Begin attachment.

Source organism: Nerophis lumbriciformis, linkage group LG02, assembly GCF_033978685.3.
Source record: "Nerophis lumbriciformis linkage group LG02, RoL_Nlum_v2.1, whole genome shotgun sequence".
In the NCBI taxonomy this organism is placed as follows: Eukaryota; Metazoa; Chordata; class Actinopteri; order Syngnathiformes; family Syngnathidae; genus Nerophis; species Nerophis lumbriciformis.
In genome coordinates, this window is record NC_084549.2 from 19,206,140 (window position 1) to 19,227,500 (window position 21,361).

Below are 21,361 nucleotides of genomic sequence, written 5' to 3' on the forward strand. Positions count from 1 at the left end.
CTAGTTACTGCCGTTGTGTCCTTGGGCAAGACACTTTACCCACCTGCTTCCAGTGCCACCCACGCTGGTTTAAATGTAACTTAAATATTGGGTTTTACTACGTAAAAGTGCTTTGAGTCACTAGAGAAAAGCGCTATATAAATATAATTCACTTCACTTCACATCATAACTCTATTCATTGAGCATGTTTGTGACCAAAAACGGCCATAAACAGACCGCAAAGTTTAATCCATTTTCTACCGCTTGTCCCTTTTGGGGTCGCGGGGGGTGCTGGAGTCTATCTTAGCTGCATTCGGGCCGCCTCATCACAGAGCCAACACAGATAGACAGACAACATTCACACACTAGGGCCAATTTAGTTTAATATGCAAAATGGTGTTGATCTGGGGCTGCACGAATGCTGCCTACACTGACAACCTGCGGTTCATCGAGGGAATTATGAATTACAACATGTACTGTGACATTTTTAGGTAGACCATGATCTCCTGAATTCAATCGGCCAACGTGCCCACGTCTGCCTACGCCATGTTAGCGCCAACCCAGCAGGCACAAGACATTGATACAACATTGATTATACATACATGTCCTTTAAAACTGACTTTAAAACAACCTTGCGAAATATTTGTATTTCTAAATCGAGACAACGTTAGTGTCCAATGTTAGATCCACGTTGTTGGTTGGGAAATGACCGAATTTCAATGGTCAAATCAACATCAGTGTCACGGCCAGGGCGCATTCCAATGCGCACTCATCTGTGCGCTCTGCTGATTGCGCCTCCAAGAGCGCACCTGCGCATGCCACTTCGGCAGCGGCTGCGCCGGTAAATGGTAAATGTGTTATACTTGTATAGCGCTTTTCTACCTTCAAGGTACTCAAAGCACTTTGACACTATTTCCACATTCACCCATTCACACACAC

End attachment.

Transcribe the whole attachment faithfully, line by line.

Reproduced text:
Source organism: Nerophis lumbriciformis, linkage group LG02, assembly GCF_033978685.3.
Source record: "Nerophis lumbriciformis linkage group LG02, RoL_Nlum_v2.1, whole genome shotgun sequence".
In the NCBI taxonomy this organism is placed as follows: Eukaryota; Metazoa; Chordata; class Actinopteri; order Syngnathiformes; family Syngnathidae; genus Nerophis; species Nerophis lumbriciformis.
In genome coordinates, this window is record NC_084549.2 from 19,206,140 (window position 1) to 19,227,500 (window position 21,361).

Below are 21,361 nucleotides of genomic sequence, written 5' to 3' on the forward strand. Positions count from 1 at the left end.
CTAGTTACTGCCGTTGTGTCCTTGGGCAAGACACTTTACCCACCTGCTTCCAGTGCCACCCACGCTGGTTTAAATGTAACTTAAATATTGGGTTTTACTACGTAAAAGTGCTTTGAGTCACTAGAGAAAAGCGCTATATAAATATAATTCACTTCACTTCACATCATAACTCTATTCATTGAGCATGTTTGTGACCAAAAACGGCCATAAACAGACCGCAAAGTTTAATCCATTTTCTACCGCTTGTCCCTTTTGGGGTCGCGGGGGGTGCTGGAGTCTATCTTAGCTGCATTCGGGCCGCCTCATCACAGAGCCAACACAGATAGACAGACAACATTCACACACTAGGGCCAATTTAGTTTAATATGCAAAATGGTGTTGATCTGGGGCTGCACGAATGCTGCCTACACTGACAACCTGCGGTTCATCGAGGGAATTATGAATTACAACATGTACTGTGACATTTTTAGGTAGACCATGATCTCCTGAATTCAATCGGCCAACGTGCCCACGTCTGCCTACGCCATGTTAGCGCCAACCCAGCAGGCACAAGACATTGATACAACATTGATTATACATACATGTCCTTTAAAACTGACTTTAAAACAACCTTGCGAAATATTTGTATTTCTAAATCGAGACAACGTTAGTGTCCAATGTTAGATCCACGTTGTTGGTTGGGAAATGACCGAATTTCAATGGTCAAATCAACATCAGTGTCACGGCCAGGGCGCATTCCAATGCGCACTCATCTGTGCGCTCTGCTGATTGCGCCTCCAAGAGCGCACCTGCGCATGCCACTTCGGCAGCGGCTGCGCCGGTAAATGGTAAATGTGTTATACTTGTATAGCGCTTTTCTACCTTCAAGGTACTCAAAGCACTTTGACACTATTTCCACATTCACCCATTCACACACAC